One of the most popular provisions of the Affordable Care Act allows young adults to stay on their parents’ health insurance plan until they’re 26. I’ve been fortunate to have coverage through my parent’s insurance plan for several years, but I will soon switch to a Kiplinger plan.
Some insurers allow adult children to stay on their parents’ plan through the month of their 26th birthday, while others stop coverage on your birthday. Either way, if you’re covered by your parents’ plan, you should start looking for alternatives well before time runs out.
COBRA coverage. You have the option to stay on your parents’ plan after you turn 26 under COBRA (which stands for the Consolidated Omnibus Budget Reconciliation Act). The law typically allows someone who leaves their job to remain on their employer’s plan for up to 18 months, but young adults who are about to age out of their parents’ plan are also eligible. You’ll have to notify your parent’s employer that you want to sign up for COBRA, and once you do, benefits will be available to you for up to 36 months. The one major caveat: COBRA is expensive. Many employers cover all or most of the cost of employees’ health insurance premiums, but when you elect to enroll in COBRA, you (or your parent) will have to pay the entire premium. Average premiums for COBRA plans are $600 to $700 per month, says Karen Pollitz, senior fellow at the Kaiser Family Foundation.
If you’re working and your employer offers health benefits, its plan is likely to be less expensive than continuing coverage under COBRA. Turning age 26 and losing coverage through your parents’ plan is a “qualifying event,” which means you don’t have to wait until open enrollment (which usually occurs toward the end of the year) to sign up for health insurance.
Affordable Care Act. If you don’t have health insurance through your job, your next stop should be HealthCare.gov (opens in new tab). The Affordable Care Act expanded access to health care for all uninsured Americans, including young adults, through the online health insurance marketplace.
Plus, you may be eligible for financial assistance that will significantly lower the cost of premiums. The American Rescue Plan, signed into law in March, significantly expanded ACA subsidies, lowering premiums for individuals at every income level and eliminating them entirely for some households. If your estimated modified adjusted gross income for 2021 is between 100% and 150% of the federal poverty level ($12,880 to $19,320 for a one-person household), you’ll be able to purchase enhanced silver-level plans at no cost. Visit HealthCare.gov (opens in new tab) and select your state to access the health insurance marketplace. You can also use this tool to determine whether you’re eligible for Medicaid, which provides health insurance coverage to low-income households.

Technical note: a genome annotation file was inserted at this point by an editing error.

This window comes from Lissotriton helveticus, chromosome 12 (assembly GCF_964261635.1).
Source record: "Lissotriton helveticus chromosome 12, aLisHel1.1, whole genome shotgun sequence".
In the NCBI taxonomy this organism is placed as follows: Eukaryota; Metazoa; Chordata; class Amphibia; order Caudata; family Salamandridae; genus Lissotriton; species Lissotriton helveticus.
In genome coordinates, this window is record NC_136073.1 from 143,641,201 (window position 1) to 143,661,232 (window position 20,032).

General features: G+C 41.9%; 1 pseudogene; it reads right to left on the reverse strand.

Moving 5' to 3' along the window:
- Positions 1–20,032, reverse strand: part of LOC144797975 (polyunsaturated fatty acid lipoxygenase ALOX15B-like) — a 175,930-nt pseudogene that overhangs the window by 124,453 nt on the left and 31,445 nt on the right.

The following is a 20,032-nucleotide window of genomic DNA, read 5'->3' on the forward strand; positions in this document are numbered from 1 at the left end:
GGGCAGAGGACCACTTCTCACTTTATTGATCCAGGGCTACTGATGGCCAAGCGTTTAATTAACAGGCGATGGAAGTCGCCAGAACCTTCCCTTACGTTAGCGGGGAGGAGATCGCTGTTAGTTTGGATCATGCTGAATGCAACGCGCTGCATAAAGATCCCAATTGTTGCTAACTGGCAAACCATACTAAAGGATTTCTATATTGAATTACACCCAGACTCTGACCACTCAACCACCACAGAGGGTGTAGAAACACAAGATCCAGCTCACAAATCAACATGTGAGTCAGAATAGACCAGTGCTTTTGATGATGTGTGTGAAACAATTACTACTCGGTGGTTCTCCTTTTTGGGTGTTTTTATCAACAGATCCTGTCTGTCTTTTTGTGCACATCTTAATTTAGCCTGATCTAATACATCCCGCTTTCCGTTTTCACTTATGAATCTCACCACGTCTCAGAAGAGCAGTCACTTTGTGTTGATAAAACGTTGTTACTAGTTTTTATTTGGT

Coverage for students. If you’re attending graduate school or any educational institution, you may qualify for student health insurance. Student health insurance is often very good, but the quality of coverage varies, says Mina Schultz, ACA outreach and enrollment manager at Young Invincibles, a young adult advocacy group. Another option for students who are unemployed is Medicaid, Schultz says. If you earn less than $16,000, you may be able to enroll in Medicaid for a low cost or no cost at all.
If you’re not sure which option is best for you, consider consulting with an ACA Navigator. ACA Navigators are a network of health care experts who can help you apply for health insurance and may provide assistance even after you’ve enrolled in a plan. You can find one in your area at GetCoveredAmerica.org (opens in new tab).
Emma Patch joined Kiplinger in 2020. She previously interned for Kiplinger's Retirement Report and before that, for a boutique investment firm in New York City. She served as editor-at-large and features editor for Middlebury College's student newspaper, The Campus. She specializes in travel, student debt and a number of other personal finance topics. Born in London, Emma grew up in Connecticut and now lives in Washington, D.C.
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